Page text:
But often, businesses and organisations don’t fully understand what this covers, or how it can benefit them. We frequently get asked what the options are in terms of design, cost, and longevity.
So what is environmental graphic design, and how can it benefit a business?
EGD refers to graphics applied within built environments - such as retail spaces or other commercial interiors like museums, offices, or airports.
The aim of these graphics is often to aid wayfinding; provide information, such as the kind you see in airports or public spaces; or to articulate the focus / target audience, in the case of shops.
Effective graphic design has the power to influence the way we behave, and enhance our experiences - sometimes without us being consciously aware - so you can see the potential for its use in commercial interiors, such as stores or corporate spaces.
It’s not just businesses who can benefit either - not-for-profits and schools can make use of EGD to amplify their ‘brand’ message or vision, as well as improving the user / visitor experience.
Using effective graphic design is a great way to be more creative with the wall or window space you have; it's certainly not limited to signage, but more about creating a consistent brand look and feel across all your assets - including your physical spaces.
And with the availability of cost effective physical materials like screen-prints, stencils, or vinyl cut-outs, through to extensive digital infrastructure and screens, there's a solution to suit every budget.
We typically talk about three main types of environmental graphic design:
Wayfinding / information design
Wayfinding and information design refers to anything that aims to inform. It translates where you are, how to get to where you need to be, or what you need to know whilst you're in a certain environment.
This kind of EGD simplifies experiences and enhances the functionality of the space - whether that's whittling down complex information, or easing navigation through the surroundings.
This could mean literal directions, in the form of arrows, signage, or floor graphics, to areas such as nearby toilets and exit paths; or maps, like Harry Beck’s iconic underground design.
Wayfinding and signage has played a huge part in the range of graphics work we have completed for P&O Ferries. As well as large-format internal graphics and signage onboard the ships, we have also created exterior signage for several of their outdoor locations such as port operations in Dover and Dublin, and a terminal in Cairnryan, Scotland.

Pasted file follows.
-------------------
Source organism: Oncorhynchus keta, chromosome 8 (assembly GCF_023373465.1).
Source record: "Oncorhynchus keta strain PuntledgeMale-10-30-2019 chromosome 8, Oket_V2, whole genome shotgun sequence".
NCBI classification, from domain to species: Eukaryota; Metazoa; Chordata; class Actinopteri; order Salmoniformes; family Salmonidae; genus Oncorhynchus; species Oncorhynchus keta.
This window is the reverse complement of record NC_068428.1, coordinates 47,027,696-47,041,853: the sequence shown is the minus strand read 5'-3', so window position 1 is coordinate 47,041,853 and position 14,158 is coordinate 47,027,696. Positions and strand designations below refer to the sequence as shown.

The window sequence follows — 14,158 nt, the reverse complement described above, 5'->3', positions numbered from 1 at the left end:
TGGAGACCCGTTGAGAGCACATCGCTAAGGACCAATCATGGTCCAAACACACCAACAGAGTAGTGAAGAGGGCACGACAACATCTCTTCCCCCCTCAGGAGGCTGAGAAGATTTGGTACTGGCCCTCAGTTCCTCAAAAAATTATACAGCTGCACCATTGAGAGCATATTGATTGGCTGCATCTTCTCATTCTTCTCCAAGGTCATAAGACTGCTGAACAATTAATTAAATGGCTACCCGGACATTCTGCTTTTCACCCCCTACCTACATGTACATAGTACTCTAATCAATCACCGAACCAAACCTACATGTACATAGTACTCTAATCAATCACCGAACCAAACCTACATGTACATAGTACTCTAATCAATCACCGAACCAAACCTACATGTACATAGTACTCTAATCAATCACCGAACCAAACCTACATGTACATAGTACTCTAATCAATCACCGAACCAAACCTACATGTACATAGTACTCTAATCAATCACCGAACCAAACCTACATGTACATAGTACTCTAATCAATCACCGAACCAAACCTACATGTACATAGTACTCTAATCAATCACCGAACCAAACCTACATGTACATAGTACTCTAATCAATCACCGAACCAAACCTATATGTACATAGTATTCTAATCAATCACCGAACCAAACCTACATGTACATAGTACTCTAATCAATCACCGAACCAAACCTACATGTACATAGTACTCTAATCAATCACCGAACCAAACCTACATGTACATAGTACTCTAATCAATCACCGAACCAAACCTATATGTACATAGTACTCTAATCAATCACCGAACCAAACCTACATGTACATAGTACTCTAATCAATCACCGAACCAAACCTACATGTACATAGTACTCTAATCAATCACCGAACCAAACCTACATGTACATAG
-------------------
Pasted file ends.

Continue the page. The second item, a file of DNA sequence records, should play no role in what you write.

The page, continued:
As anyone who has travelled by car ferry knows, navigating the route before you actually board the ship can be confusing, so effective wayfinding simplifies this process and improves the customer experience.
These types of graphics also tend not to change unless the environment itself is changing, so although the initial investment can be substantial, its longevity speaks for itself.
Brand / lifestyle
This refers to the application of relevant brand imagery within a built environment - such as logos, photography, strap lines, or other seasonal campaigns printed onto walls or windows. This can be implemented anywhere from a flagship store to a block of offices.
The use of lifestyle graphics contributes to brand communication, for both internal and external audiences, and leaves a memorable impression with visitors.
Just a few examples of the physical options are vinyls that can be transferred onto walls, floors, windows; direct to media printing, which cuts out any need for additional cost for materials; wall-wrap, often used to print visuals on a very large scale, for store hoarding or interior imagery; or signage, whether that means light boxes, neon, or wooden type - it's not limited by material.
For bigger budgets the options with digital displays are endless - then the challenge is creating the breadth of content required to get the most out of the system.
Brand and lifestyle graphics are something we have huge amounts of experience with, having designed them for numerous retail spaces. The most recent examples of which can be seen in the stores we have designed for Ellis Brigham and ASICS, as well as a host of schools and offices.
Point of sale (POS)
Point of sale graphics are tactical and are used at point of purchase - such as in shops, showrooms or hospitality environments to guide customers into making a purchase.
Things such as sale posters, price tags, and product promotional graphics all highlight the environment's intended focal points, and usually include call to actions to drive sales.
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Because it’s such a broad area of graphic design, EGD covers a range of needs, purposes, and sectors - almost every organisation will require wall or window-mounted graphics at some point and this represents a great opportunity to enhance the environment as well as strengthen brand communication.
Our team of graphic designers have years of experience at crafting environmental graphics to highest standards, and we then work with our network of professional production partners to take these designs off the screen and into the built environment.
If you think you could benefit from environmental graphic design in your commercial or public space, please get in touch to discuss how we can help.